Comic postcards sent a saucy Southwold cartoonist packing
Comic genius Reg Carter was a cartoonist best-known for penning the front-page of The Beano for its first decade from 1938. But he also plotted a lively line in saucy seaside postcards and caricatures of his long-suffering neighbours in Southwold.
At his birth, in 1886, Southwold’s miniature branch railway from Halesworth was building up a modest head of steam, and travails of a twig line finally snapping in 1929 would provide him with a rich source of humour as would encounters (often involving clashes of spouses or classes) on the beach.
Growing up in Granville House on the High Street, Reg was a bricklayer’s son who showed such a gift for art that he was soon provided with a studio at the bottom of the garden abutting Bank Alley.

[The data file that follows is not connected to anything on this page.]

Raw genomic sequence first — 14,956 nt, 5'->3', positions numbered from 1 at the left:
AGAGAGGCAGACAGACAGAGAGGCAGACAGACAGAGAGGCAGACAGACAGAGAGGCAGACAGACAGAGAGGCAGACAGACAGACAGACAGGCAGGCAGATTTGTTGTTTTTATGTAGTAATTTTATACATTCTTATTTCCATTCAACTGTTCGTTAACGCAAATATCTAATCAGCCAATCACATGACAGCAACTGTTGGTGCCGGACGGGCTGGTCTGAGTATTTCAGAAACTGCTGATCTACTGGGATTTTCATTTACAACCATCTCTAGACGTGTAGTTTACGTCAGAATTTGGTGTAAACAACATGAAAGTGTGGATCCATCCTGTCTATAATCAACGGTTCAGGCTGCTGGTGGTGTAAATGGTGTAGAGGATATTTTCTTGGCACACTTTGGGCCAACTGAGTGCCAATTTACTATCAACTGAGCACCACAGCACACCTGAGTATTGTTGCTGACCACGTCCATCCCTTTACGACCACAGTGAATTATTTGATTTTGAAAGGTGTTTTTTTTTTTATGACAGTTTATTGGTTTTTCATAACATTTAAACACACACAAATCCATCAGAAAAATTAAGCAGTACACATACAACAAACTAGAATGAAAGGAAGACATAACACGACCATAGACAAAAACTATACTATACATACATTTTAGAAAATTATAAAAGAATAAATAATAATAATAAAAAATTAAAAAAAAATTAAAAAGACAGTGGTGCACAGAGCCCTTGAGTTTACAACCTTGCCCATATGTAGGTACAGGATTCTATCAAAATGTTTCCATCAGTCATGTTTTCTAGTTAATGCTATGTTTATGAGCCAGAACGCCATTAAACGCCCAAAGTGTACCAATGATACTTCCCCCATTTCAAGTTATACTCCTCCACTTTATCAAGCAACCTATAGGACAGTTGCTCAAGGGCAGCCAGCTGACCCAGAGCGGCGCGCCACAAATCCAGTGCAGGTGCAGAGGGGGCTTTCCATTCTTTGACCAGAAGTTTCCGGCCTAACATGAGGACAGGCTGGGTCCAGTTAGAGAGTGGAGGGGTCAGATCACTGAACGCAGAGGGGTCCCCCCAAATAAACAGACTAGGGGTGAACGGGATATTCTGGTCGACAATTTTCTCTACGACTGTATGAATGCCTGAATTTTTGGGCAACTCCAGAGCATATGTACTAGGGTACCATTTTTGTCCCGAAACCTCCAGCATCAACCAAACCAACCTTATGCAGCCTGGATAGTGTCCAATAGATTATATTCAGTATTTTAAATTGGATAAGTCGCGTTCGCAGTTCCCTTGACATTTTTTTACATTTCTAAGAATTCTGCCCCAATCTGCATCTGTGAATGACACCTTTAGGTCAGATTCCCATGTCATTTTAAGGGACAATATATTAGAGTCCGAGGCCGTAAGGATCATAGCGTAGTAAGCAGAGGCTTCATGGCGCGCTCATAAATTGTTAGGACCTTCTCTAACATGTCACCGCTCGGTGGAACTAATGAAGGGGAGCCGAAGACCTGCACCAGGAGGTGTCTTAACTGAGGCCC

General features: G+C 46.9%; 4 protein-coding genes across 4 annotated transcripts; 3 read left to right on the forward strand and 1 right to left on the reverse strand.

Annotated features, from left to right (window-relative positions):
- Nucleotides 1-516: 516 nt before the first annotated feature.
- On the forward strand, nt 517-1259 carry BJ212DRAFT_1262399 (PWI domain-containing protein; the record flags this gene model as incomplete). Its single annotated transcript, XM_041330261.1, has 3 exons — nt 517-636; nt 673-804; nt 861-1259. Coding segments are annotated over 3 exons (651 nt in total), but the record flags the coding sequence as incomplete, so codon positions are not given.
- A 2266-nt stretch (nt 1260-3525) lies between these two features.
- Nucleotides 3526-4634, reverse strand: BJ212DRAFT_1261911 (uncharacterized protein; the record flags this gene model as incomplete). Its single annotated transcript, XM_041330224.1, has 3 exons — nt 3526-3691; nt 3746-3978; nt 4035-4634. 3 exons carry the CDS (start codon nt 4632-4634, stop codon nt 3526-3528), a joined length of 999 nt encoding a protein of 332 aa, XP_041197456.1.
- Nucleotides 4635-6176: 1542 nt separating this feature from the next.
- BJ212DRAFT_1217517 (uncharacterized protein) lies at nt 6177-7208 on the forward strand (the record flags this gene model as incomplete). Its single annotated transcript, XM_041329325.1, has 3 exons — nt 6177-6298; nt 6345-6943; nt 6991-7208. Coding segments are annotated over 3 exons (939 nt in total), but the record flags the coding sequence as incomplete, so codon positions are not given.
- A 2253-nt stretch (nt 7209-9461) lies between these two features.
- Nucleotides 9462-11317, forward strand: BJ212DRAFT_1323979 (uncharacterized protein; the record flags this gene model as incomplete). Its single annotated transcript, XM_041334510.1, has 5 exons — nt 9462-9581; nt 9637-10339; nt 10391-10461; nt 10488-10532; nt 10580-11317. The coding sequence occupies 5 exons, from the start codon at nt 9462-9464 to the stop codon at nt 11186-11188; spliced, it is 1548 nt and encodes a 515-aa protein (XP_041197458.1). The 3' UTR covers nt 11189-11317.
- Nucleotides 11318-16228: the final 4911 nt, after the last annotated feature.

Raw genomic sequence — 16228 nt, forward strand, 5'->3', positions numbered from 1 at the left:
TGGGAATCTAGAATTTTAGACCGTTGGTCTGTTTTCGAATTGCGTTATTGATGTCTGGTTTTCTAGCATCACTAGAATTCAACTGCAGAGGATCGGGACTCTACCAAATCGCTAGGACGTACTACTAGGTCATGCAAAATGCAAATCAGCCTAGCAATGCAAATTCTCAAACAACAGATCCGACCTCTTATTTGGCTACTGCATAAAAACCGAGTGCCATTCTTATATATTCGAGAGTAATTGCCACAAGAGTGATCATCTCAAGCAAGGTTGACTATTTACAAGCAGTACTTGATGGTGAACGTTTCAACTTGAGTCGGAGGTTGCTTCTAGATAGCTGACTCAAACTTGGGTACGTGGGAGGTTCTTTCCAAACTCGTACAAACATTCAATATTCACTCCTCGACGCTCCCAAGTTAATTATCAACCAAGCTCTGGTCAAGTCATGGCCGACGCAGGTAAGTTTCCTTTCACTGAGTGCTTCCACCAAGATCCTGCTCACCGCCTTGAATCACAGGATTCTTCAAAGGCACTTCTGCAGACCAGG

Classmate Bert Girling, later to be Southwold’s last stationmaster, recalled: “Reg was about my age. He always had the desk-lid up, sketching something. You should have seen his maps. He could draw beautiful maps.”
A talent for caricature ran in the family. His builder grandfather Benjamin Howard Carter constructed St Edmund’s Terrace in Victoria Street, to which his uncle Henry added amusing corbel stone portraits ranging from royalty to local workmen.
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The initials B.H.C. and the date 1861 can be seen carved into the corner of a building opposite, which was a Carter family grocery store until converted into houses in 2003.
Reg Carter left school at 14 to work as a junior clerk in a Southwold solicitor’s office. Postcards he penned in his spare time helped to launch the publishing house of Adolph Ernst Wildt and Henry Joseph Kray in 1904 and by 17 he was fully launched as freelance commercial artist.